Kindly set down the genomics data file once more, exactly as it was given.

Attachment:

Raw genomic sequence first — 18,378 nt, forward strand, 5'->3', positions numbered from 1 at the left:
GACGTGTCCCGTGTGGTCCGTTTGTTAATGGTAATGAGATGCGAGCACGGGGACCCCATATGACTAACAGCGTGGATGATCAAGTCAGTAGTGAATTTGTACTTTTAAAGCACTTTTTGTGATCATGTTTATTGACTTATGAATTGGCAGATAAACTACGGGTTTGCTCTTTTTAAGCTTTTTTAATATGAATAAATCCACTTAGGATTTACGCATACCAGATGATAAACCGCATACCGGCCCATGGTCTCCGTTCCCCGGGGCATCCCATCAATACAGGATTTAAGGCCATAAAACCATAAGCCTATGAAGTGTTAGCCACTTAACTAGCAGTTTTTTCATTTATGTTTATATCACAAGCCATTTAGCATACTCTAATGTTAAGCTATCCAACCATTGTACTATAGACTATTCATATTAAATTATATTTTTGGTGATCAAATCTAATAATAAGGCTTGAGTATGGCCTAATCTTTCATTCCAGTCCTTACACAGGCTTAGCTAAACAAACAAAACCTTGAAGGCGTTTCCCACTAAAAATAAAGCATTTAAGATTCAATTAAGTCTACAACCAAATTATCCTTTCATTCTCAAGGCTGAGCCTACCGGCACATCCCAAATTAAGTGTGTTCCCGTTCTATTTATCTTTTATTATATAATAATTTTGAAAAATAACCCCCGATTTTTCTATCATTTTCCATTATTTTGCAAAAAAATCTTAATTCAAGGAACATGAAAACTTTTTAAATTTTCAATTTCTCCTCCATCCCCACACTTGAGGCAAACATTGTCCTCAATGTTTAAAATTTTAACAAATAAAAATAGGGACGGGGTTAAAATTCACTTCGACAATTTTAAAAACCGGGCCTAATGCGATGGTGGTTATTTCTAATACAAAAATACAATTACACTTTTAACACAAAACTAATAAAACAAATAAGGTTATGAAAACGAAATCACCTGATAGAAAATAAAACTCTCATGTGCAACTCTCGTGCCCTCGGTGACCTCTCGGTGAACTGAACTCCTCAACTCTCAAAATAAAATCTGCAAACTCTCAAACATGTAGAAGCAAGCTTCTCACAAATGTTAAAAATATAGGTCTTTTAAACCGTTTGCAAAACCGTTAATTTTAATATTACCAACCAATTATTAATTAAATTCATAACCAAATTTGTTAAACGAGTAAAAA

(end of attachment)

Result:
Raw genomic sequence first — 18,378 nt, forward strand, 5'->3', positions numbered from 1 at the left:
GACGTGTCCCGTGTGGTCCGTTTGTTAATGGTAATGAGATGCGAGCACGGGGACCCCATATGACTAACAGCGTGGATGATCAAGTCAGTAGTGAATTTGTACTTTTAAAGCACTTTTTGTGATCATGTTTATTGACTTATGAATTGGCAGATAAACTACGGGTTTGCTCTTTTTAAGCTTTTTTAATATGAATAAATCCACTTAGGATTTACGCATACCAGATGATAAACCGCATACCGGCCCATGGTCTCCGTTCCCCGGGGCATCCCATCAATACAGGATTTAAGGCCATAAAACCATAAGCCTATGAAGTGTTAGCCACTTAACTAGCAGTTTTTTCATTTATGTTTATATCACAAGCCATTTAGCATACTCTAATGTTAAGCTATCCAACCATTGTACTATAGACTATTCATATTAAATTATATTTTTGGTGATCAAATCTAATAATAAGGCTTGAGTATGGCCTAATCTTTCATTCCAGTCCTTACACAGGCTTAGCTAAACAAACAAAACCTTGAAGGCGTTTCCCACTAAAAATAAAGCATTTAAGATTCAATTAAGTCTACAACCAAATTATCCTTTCATTCTCAAGGCTGAGCCTACCGGCACATCCCAAATTAAGTGTGTTCCCGTTCTATTTATCTTTTATTATATAATAATTTTGAAAAATAACCCCCGATTTTTCTATCATTTTCCATTATTTTGCAAAAAAATCTTAATTCAAGGAACATGAAAACTTTTTAAATTTTCAATTTCTCCTCCATCCCCACACTTGAGGCAAACATTGTCCTCAATGTTTAAAATTTTAACAAATAAAAATAGGGACGGGGTTAAAATTCACTTCGACAATTTTAAAAACCGGGCCTAATGCGATGGTGGTTATTTCTAATACAAAAATACAATTACACTTTTAACACAAAACTAATAAAACAAATAAGGTTATGAAAACGAAATCACCTGATAGAAAATAAAACTCTCATGTGCAACTCTCGTGCCCTCGGTGACCTCTCGGTGAACTGAACTCCTCAACTCTCAAAATAAAATCTGCAAACTCTCAAACATGTAGAAGCAAGCTTCTCACAAATGTTAAAAATATAGGTCTTTTAAACCGTTTGCAAAACCGTTAATTTTAATATTACCAACCAATTATTAATTAAATTCATAACCAAATTTGTTAAACGAGTAAAAA